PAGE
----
“Thirty thousand people pushed and mauled one another on Hewitt Avenue. The air was full of talcum powder and flour which the unmindful people threw on one another without thought of clothes, or danger to eyes. The fire department drenched the mad joy seekers with a three inch stream. One offensive fellow was locked up and two thousand madcaps rushed to his rescue, overpowering the police and breaking the windows of the station house.”
Reading this, it seems selling fireworks from a tent in the parking lot shows a slow evolution over the years toward a more composed celebration.
Along with the newspaper ads and our photograph from the Ferguson Family Album, are the only records we have that decorated bicycle parades were once-upon-a-time a big deal in Snohomish. No less an authority on all things decorated than Martha Stewart reports online that tricked-out bikes have been parading down Main Street on the Fourth in Telluride, Colorado, for 130 years. (You may enjoy the slide show.)
In any event, may all your Booms! be safe ones this year.
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Joseph E. Getchell managed to keep his name out of the newspaper — since building “one of the finest residences in Snohomish” — until this item appeared in The Eye, February 10, 1892:
“The old liberty pole near Masonic hall was cut down this morning. It has for some time leaned toward the Getchell residence, and as the wood had begun to decay at the foot, it was felled as a measure of safety.”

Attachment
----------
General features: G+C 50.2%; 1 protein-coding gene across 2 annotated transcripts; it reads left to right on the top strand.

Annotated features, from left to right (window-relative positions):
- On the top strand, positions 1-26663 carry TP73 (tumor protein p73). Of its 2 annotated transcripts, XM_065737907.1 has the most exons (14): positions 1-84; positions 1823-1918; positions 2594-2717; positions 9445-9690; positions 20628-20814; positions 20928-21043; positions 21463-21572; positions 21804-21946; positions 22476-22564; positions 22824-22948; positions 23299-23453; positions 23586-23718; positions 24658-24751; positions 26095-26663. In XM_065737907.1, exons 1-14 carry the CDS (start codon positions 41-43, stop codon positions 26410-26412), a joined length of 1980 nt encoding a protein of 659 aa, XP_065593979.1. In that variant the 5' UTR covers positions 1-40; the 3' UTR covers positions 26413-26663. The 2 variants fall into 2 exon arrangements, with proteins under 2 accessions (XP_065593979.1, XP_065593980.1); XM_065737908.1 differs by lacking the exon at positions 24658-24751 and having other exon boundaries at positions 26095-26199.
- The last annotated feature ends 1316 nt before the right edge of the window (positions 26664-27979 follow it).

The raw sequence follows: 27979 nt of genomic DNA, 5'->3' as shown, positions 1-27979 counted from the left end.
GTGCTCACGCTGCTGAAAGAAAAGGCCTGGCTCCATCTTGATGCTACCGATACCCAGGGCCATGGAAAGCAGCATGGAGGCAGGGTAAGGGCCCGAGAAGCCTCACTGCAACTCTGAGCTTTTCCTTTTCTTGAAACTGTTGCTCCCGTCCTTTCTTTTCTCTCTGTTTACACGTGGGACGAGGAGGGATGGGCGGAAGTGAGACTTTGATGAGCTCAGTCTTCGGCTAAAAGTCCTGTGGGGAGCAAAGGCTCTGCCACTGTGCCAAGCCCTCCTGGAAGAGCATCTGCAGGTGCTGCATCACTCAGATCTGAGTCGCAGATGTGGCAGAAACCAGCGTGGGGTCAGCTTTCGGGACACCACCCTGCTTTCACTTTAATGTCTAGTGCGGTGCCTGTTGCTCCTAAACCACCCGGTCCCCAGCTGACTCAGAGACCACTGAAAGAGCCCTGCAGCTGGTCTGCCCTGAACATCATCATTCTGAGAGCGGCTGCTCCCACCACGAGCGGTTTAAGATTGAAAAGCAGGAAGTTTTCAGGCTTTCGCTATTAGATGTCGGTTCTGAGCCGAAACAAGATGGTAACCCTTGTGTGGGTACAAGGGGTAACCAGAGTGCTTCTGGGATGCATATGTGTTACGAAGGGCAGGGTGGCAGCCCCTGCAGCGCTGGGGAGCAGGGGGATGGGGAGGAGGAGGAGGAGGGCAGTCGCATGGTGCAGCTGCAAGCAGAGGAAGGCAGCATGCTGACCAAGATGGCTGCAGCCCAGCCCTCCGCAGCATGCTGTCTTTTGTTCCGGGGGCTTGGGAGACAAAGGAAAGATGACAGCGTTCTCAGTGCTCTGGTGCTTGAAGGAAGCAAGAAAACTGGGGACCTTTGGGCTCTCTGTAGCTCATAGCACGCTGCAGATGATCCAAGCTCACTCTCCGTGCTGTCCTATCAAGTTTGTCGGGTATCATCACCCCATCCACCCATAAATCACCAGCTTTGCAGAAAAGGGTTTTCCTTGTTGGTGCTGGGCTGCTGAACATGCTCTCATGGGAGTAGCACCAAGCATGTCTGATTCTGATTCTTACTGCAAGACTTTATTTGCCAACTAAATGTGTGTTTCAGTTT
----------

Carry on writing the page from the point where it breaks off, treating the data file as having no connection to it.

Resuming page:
According to a story in the first volume of River Reflections, published by the Snohomish Historical Society in 1976, the liberty pole was installed July 4, 1884. The Blackman Brothers, members of the Mason’s Centennial Lodge No. 25, donated the pole, a log really, which was 110 feet long, straight as an arrow with a golden ball 12 inches in diameter attached to the top. A two foot thick post was buried several feet into the ground directly in front of the entrance to the hall on 2nd Street, with 10 feet exposed above ground to which the pole was to be attached with heavy iron bands.
The raising ceremony of the liberty pole began at 10 o’clock in the morning. At 45 degrees, on its way to 90, the rigging jammed and it took the hero logger and former sailor Bill Foss climbing the rigging hand-over-hand to clear the jam-up, which he did safely, and up went the flagpole, raising to its 110 foot, highly varnished glory. At noon, the largest flag in Washington Territory was hoisted into place accompanied by the traditional gunpowder salute by the local Anvil Battery.
At some point over the eight year life of the flagpole, the Morton Post No. 10 of the Grand Army of the Republic assumed ownership and the Post demanded payment of $100 from Getchell to replace its flagpole. Getchell refused, said the pole was dangerous to his family and that he cut it down by authority of the City Council.
The Post raised another flagpole in July, several blocks up 2nd Street to Avenue A at the cost of only $20.00.
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When the Odd Fellows took over the town of Snohomish to mark the 73rd Anniversary of its organization in America, it was front page news in the April 30, 1892, issue of The Eye.